• The cold plasma . That it does not cause burns because its particles do not move as fast as its electrons do.
  • The hot plasma . In which atoms are bumping into each other as they move (and losing electrons) and generating light and heat in the process.

An example of plasmatic matter is fire , or even the sun , or the contents of plasma lamps.

Solid State Changes

Solid State Changes

The solid state of aggregation can become liquid or gas, through processes known as:

  • Fusion . Passage from solid to liquid. In general, it requires an increase in temperature, which induces the almost resting particles to move and expand the distance between them, relaxing the bond and, therefore, also the joint structure. An example of this process is the heating of metals in steel mills so that they can be shaped and then allowed to return to solidity (on cooling).
  • Sublimation . Passage from solid to gaseous (without going through the liquid). In general, specific pressure conditions are required for this, such as those reached by snow or ice on mountain peaks, where it will never reach a melting temperature, but passes directly into steam. We can see this effect in dry ice ( frozen CO 2 ).

Changes of the liquid state

The liquid state of aggregation can become solid or gaseous through processes known as:

  • Solidification . Change from liquid to solid when pressure is applied to the liquid. As a consequence, the loss of kinetic energy (heat) occurs, causing the particles to begin to move much more slowly until they compose a fixed (geometric in the case of crystallization) and constant structure. An example of this is the solidification of water.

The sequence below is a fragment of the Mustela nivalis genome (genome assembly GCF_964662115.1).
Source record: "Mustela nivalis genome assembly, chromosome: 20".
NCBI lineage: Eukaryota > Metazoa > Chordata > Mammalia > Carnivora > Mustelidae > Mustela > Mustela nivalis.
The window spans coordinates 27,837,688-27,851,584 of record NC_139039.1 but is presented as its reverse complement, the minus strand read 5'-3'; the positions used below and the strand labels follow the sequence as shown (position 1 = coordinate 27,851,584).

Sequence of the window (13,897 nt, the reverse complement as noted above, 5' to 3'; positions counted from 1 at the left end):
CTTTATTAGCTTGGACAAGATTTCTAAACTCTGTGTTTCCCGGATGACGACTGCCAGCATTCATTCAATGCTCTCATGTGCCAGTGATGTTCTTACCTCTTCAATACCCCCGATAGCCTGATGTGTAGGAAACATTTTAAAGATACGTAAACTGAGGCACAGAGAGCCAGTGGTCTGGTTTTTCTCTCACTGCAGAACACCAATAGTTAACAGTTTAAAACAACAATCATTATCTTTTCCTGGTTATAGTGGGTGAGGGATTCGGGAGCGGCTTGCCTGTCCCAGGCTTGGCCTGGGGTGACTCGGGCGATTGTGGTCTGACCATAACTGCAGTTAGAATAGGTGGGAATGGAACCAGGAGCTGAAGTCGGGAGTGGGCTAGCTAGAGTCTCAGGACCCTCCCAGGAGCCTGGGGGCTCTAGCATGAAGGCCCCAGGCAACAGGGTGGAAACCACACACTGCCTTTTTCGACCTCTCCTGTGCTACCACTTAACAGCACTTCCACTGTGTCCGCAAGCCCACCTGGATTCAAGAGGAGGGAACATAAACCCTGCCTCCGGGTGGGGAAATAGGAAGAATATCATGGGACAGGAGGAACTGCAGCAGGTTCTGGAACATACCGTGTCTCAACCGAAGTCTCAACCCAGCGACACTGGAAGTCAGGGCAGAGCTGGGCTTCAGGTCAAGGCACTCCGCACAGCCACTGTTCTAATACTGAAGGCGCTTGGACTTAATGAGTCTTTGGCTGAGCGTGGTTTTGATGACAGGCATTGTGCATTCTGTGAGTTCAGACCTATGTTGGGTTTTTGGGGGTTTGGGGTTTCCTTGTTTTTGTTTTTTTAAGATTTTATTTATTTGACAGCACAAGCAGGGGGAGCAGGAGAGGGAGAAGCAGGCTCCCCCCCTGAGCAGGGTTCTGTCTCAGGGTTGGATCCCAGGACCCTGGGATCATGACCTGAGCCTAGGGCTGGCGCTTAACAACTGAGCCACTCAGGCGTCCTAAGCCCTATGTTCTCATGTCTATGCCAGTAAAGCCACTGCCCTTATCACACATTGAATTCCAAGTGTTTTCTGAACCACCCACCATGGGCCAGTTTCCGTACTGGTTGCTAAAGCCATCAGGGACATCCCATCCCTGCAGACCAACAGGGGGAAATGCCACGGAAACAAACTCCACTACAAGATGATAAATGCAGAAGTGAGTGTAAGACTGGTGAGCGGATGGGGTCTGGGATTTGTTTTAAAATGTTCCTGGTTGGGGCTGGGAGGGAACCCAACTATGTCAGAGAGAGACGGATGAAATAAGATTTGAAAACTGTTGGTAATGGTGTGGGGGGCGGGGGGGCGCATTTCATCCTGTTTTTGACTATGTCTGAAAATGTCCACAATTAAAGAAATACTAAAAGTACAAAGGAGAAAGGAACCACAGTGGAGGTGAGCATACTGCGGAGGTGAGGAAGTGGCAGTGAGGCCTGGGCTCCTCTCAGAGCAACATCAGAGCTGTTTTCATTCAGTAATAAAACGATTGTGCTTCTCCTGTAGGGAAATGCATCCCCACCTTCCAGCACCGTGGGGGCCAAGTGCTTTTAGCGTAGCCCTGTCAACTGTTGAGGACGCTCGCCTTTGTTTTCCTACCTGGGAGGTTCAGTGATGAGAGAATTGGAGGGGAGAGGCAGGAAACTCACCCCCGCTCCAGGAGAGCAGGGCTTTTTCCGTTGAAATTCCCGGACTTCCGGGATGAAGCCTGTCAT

• Freezing . Change from liquid to solid when a decrease in temperature is applied below the freezing point of the liquid.
  • Vaporization . Passage from liquid to gas, generally due to the increase in temperature of the liquid, which causes the separation of its already loose bonds between particles and, therefore, the loss of its cohesion. This is what happens when we boil water.

Changes of the gaseous state

Changes of the gaseous state

The gaseous state can become solid, liquid or plasmatic, according to the following processes:

  • Condensation and liquefaction . These two processes involve the passage from gaseous to liquid state. Condensation occurs by loss of kinetic energy (cooling), as occurs in clouds high in the atmosphere, during the water cycle . Liquefaction occurs due to an increase in pressure that forces the particles to come together and relate again.
  • Reverse deposition or sublimation . This is the name given to the change from gaseous to solid state, which can also be called crystallization. It occurs, for example, in frozen air , whose water vapor passes directly into ice crystals.
  • Ionization . It occurs due to the loss of electrons from the atoms of a gas, due to an increase in the movement of its particles, which leads to the state of plasmatic aggregation.

Changes in plasma status

Matter in the plasmatic state can return to the gaseous state through a process called deionization, in which heat is removed and its particles recover the lost electrons , becoming a gas again.

Other states of aggregation

Numerous different states of aggregation are currently being experimented with, giving rise to particular substances such as ferrofluids , aerographenes and a whole range of new materials .

The above content published at Collaborative Research Group is for informational and educational purposes only and has been developed by referring to reliable sources and recommendations from technology experts. We do not have any contact with official entities nor do we intend to replace the information that they emit.


MA student of the TransAtlantic Masters program at UNC-Chapel Hill. Political Science with a focus on European Studies. Expressed ideas are open to revision. He not only covers Technical articles but also has skills in the fields of SEO, graphics, web development and coding. .